If you've been in your career for just about any length of time, you might've come across something called The Dunning-Kruger Effect. If you haven't heard of it, Wikipedia has a great synopsis on it. It's the hypothesis that "people with low ability at a task overestimate their ability [to do the task]". As a chart, here's how that looks:
Saturday Morning Breakfast Cereal popularized a term called "mount stupid", which relates the "willingness to opine on a topic" vs the "knowledge of that topic".
This willingness to "opine on a topic" is likely because people get excited as they learn a new thing. When someone learns something new, sharing it with others is the next logical step — but why call it "mount stupid"? One of the stereotypes is that someone on mount stupid thinks they already know everything there is to know about the subject. This can cause a feeling of superiority and the person will negatively spout their knowledge with an attitude that isn't kind.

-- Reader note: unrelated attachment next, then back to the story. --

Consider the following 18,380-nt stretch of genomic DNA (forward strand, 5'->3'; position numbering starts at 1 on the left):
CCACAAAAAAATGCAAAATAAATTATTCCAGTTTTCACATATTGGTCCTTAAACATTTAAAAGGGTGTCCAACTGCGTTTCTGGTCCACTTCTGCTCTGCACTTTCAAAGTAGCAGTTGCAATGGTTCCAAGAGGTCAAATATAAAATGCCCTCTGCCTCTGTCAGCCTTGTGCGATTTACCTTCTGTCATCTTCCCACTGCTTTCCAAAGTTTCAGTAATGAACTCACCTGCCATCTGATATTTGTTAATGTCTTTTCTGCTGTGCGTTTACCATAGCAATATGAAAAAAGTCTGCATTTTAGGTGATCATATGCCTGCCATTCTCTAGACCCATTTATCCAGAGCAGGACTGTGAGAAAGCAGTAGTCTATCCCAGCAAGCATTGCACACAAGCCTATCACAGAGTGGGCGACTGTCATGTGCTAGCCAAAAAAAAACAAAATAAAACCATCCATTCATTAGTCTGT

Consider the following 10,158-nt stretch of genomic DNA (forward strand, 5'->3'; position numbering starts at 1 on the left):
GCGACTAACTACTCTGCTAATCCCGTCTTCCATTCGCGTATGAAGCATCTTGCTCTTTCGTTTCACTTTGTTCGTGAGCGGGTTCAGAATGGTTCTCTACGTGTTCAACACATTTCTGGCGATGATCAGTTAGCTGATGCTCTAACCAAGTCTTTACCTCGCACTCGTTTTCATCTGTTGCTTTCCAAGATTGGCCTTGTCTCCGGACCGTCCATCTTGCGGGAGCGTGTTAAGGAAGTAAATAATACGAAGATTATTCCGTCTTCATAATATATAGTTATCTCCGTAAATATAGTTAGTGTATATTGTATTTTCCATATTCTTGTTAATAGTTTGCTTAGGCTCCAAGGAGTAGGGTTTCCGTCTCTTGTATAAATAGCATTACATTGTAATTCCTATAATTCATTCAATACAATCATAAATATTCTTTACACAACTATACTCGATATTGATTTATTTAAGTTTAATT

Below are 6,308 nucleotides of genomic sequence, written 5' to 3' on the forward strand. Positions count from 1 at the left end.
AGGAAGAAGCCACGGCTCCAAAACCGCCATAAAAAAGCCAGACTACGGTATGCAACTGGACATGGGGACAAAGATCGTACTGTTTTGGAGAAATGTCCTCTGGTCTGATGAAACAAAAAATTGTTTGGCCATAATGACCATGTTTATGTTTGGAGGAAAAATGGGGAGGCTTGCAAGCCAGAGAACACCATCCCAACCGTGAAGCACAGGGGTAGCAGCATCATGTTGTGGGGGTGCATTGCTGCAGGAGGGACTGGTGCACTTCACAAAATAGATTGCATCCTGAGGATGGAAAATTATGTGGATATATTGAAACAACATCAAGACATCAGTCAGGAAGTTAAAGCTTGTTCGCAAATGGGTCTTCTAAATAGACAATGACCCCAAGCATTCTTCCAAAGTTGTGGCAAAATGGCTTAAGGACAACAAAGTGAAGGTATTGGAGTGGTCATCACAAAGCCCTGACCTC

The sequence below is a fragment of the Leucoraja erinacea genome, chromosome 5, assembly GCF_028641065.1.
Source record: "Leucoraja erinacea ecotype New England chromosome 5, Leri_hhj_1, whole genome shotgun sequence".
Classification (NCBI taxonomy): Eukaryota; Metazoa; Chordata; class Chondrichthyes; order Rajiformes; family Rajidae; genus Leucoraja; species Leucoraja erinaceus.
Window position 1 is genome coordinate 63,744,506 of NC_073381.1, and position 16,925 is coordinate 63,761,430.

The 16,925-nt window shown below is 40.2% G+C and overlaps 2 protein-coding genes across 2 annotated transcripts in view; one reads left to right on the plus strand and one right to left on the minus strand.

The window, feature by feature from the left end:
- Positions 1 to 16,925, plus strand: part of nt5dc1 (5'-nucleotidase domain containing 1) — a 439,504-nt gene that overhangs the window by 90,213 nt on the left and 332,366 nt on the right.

As you learn new things, you're going to find yourself atop that first mountain, but it doesn't have to be mount stupid. If you keep a good attitude and remember you likely have a lot more to learn or could even have some aspects wrong, then you're just learning and excited about it. There's nothing wrong with wanting to share what you've learned, but you have to remember to keep learning. Consider new facts and other points of view and you won't end up on mount stupid, it'll just be a learning curve.